You had access to many of the key people involved with the band. Which interview/s did you enjoy the most?

Meeting Richard on several occasions was a joy. These were purely social on some occasions. But when he played me the Japan out-takes/rehearsals- in the very hotel his father used to work in – that was a special afternoon. I had countless Skype's with Rob Dean which covered all subjects, not just Japan and these were a rambling pleasure. Nick Huckle, childhood friend of the band and a chap who went onto work for Nomis had some great memories which he was very happy to share. It was amazing to talk to someone who was actually at school with the band. Steve stuck to Email but did allow me some access to his diaries of the time. That was pretty helpful to say the least. Steve Nye was also as comprehensive and erudite as one would hope. Being a fan I enjoyed pretty much all of the interviews.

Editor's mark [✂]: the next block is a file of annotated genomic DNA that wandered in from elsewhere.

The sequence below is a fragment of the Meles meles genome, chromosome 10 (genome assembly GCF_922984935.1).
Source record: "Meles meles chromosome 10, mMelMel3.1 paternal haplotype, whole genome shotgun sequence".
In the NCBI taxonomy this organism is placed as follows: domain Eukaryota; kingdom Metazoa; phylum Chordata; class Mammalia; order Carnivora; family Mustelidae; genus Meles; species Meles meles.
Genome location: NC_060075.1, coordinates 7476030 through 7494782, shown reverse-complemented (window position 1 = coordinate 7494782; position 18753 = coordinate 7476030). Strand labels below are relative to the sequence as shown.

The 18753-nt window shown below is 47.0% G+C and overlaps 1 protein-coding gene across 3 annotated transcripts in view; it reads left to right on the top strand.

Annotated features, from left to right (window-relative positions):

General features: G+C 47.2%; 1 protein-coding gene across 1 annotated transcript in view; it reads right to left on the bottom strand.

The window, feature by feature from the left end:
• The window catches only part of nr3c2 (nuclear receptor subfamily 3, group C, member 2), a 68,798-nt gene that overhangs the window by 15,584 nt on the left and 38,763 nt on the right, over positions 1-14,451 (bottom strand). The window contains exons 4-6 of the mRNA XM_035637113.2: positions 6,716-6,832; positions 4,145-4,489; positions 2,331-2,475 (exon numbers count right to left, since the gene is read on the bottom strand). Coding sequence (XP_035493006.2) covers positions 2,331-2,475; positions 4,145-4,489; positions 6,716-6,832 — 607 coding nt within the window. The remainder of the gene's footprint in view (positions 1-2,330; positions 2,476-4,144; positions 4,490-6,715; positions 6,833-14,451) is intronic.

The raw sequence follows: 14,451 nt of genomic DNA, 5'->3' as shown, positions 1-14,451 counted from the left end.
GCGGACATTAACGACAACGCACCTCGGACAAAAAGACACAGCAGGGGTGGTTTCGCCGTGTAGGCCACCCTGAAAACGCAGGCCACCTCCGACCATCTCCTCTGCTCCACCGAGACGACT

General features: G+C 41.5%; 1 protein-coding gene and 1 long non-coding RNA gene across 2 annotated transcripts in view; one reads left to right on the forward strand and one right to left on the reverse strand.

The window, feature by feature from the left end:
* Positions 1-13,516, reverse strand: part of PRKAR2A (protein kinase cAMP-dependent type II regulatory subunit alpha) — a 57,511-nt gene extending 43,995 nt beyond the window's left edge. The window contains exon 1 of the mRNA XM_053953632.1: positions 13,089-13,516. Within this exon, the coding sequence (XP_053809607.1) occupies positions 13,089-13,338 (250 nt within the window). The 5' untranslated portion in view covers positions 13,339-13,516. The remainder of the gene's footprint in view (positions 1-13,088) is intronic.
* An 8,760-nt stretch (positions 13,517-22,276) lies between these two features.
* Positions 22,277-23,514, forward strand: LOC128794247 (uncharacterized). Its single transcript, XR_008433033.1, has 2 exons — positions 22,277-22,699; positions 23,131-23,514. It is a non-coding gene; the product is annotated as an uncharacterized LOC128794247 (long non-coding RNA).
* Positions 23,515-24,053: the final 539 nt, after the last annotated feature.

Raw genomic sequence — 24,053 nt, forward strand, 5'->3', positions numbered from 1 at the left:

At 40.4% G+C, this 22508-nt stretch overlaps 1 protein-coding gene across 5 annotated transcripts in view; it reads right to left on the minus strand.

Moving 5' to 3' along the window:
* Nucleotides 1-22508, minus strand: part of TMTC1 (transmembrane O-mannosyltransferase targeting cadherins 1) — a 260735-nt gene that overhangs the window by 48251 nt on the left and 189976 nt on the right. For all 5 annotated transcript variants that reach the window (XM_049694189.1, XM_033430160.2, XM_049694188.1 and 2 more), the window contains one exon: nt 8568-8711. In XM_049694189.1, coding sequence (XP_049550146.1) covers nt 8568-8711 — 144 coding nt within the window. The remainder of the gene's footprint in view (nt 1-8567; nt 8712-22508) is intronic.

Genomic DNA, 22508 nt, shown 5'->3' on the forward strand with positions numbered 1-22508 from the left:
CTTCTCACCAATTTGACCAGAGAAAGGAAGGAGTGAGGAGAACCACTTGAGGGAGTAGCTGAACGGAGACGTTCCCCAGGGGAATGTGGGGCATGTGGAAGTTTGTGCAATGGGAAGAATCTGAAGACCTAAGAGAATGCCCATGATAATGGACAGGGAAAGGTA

Did you manage to have a look into the post from the old Mick Karn-forum, on which Mick posted his thoughts about his music, arrangements and improvisations?

I didn't but would have liked to- where is it?

It's now 34 years since Tin Drum and nearly 30 since Secrets of the beehive. How do you feel about their legacy and influence?

I think most classic albums are of their time- but you'd say Tin Drum was much more so, I guess. For me these two albums represent the pinnacle of a musical history outside of the accepted history we're constantly sold- The Dylan/Neil Young/The Who/The Clash legacy we're bombarded with. These artists mean very little to me musically. Japan are part of an alternative legacy and one that is much more informative to the culture I feed off. That said, I do think there are some similarities between The Beatles and Japan...

You mentioned hearing unreleased material. Can you say more about it and do you think there is any chance that any of it will be released in some form?